By Carolyn Kramer, manager, Transportation Investment Advocacy Center
A measure to increase transportation funding in Oregon fell apart last week when support from the bill’s two major sponsors—Governor Kate Brown (D) and Senate President Peter Courtney (D)—was withdrawn. The proposal called for a 4 cents-per-gallon state gas tax increase, with an additional component to repeal a clean fuels law passed largely by Democratic legislators earlier this year.
As a compromise between both parties, an alternative plan to reduce carbon emissions was proposed with the gas tax increase legislation. However, the deal fell through after a June 24 revelation by Oregon Department of Transportation (ODOT) director Matt Garrett that easing traffic congestion would not produce the estimated decrease in emissions.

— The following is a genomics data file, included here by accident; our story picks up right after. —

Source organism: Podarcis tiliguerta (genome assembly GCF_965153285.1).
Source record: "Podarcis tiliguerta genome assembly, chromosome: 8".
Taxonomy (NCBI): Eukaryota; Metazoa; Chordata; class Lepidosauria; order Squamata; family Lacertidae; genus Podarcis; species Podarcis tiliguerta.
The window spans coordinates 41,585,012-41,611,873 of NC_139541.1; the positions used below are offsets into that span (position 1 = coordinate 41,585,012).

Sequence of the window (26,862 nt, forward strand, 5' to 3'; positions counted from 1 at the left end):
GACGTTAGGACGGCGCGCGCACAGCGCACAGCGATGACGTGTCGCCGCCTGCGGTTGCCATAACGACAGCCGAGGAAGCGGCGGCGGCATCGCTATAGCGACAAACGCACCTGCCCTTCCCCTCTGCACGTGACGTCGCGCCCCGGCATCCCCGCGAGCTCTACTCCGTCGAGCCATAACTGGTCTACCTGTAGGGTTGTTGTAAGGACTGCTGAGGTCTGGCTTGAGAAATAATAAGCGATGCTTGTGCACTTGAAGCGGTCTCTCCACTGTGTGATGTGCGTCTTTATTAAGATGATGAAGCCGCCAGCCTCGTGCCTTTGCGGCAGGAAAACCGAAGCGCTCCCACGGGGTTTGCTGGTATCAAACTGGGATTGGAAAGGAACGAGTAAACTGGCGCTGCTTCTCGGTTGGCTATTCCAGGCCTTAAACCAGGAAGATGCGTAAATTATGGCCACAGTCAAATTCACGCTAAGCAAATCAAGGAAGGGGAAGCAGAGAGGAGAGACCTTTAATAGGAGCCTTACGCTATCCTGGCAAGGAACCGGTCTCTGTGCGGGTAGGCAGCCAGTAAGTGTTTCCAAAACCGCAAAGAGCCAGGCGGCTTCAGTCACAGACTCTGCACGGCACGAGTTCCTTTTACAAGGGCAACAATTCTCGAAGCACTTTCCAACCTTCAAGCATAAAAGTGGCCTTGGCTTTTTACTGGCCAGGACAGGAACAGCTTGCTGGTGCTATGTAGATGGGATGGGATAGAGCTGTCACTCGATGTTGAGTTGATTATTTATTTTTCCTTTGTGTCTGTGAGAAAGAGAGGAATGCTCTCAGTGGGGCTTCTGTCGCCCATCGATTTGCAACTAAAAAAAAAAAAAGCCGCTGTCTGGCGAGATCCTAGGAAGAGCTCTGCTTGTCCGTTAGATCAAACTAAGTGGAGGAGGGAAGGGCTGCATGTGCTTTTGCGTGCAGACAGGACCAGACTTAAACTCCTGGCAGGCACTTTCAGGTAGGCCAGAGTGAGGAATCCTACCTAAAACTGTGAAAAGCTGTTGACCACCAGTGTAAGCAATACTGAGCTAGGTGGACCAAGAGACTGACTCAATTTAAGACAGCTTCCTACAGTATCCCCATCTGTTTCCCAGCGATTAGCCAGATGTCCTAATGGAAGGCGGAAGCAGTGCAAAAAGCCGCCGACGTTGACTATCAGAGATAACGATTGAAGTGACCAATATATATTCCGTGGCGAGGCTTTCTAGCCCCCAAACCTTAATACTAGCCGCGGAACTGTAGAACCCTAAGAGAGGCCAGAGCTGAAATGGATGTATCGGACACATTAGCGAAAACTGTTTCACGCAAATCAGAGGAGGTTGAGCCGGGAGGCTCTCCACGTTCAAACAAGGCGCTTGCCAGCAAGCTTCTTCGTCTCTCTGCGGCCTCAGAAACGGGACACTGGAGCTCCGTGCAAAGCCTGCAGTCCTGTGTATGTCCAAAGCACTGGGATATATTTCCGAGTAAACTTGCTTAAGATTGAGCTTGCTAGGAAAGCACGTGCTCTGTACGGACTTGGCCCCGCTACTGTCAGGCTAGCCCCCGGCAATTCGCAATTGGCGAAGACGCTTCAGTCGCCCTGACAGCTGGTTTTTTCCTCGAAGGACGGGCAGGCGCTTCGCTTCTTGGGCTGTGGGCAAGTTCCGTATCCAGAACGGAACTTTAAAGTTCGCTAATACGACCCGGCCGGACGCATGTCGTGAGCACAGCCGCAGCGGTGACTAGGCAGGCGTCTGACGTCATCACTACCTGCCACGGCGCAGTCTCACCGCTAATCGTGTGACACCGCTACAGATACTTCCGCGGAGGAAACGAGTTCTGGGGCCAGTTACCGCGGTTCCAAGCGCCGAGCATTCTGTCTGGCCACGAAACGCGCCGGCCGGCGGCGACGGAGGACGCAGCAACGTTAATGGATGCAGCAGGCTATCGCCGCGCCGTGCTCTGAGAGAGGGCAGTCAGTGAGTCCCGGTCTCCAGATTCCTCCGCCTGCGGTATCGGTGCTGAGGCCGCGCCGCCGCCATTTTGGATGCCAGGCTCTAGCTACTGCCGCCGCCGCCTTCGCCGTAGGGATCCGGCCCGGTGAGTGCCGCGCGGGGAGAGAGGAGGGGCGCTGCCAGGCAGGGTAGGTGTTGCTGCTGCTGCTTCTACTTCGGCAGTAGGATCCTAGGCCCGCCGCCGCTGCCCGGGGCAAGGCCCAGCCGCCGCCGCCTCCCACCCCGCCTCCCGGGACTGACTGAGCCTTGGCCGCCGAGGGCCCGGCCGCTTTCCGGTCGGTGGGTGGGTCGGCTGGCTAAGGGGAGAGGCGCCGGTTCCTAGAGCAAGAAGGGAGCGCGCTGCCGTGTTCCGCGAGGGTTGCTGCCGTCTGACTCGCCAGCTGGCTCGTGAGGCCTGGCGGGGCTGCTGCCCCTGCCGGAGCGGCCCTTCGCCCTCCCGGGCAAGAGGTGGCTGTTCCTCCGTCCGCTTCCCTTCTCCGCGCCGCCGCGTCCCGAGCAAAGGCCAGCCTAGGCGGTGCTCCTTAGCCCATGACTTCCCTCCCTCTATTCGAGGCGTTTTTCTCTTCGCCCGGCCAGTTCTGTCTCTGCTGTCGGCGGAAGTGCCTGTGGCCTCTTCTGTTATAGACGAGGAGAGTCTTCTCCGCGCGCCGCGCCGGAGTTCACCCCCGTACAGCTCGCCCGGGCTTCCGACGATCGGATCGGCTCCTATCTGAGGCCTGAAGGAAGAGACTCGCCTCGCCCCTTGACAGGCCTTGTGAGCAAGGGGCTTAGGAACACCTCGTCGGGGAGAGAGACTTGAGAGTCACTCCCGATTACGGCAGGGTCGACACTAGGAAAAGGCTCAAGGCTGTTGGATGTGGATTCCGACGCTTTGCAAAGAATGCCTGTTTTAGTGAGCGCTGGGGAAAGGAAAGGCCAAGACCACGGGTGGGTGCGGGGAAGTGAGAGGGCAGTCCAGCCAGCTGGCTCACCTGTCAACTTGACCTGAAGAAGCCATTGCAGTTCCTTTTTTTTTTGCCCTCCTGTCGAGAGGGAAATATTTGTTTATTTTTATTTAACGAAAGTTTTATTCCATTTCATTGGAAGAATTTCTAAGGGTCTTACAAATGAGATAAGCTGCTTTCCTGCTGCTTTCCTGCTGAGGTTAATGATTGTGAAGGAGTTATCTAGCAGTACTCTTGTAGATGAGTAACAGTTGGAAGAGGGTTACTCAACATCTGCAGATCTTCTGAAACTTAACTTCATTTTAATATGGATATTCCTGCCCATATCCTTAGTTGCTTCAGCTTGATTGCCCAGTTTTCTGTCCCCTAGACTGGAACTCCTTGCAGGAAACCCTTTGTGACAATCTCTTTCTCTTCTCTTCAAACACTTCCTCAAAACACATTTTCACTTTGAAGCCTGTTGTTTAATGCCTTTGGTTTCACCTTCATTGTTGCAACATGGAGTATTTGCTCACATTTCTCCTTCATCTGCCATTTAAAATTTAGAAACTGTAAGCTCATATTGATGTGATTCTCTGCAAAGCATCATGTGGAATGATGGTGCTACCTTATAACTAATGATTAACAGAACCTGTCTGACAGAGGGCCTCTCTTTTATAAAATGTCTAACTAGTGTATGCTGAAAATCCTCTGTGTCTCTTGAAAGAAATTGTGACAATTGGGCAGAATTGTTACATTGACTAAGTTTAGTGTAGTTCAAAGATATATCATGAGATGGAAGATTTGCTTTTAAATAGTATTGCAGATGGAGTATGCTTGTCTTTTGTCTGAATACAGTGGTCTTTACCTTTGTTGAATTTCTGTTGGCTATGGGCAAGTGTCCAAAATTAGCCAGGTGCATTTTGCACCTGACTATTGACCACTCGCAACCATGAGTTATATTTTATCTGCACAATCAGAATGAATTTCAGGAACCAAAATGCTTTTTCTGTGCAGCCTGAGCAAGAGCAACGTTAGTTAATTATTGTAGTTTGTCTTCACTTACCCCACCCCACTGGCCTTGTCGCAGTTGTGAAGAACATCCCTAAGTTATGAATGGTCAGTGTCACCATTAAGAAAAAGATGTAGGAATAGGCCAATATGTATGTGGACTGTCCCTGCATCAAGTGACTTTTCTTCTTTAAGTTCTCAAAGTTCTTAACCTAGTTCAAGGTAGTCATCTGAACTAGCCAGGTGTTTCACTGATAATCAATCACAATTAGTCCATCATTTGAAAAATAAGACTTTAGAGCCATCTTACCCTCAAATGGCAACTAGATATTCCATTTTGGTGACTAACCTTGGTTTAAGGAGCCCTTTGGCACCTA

A 20-year forecast budget released last year by ODOT revealed an additional $405 million per year is needed to maintain its current infrastructure and prevent deterioration. Without additional investment, the agency forecast that freight markets and businesses would suffer, 100,000 jobs would be lost, billions of dollars more in funding would be needed to fix distressed bridges and degraded pavement, and drivers would pay an average of $380 more per year to repair vehicles.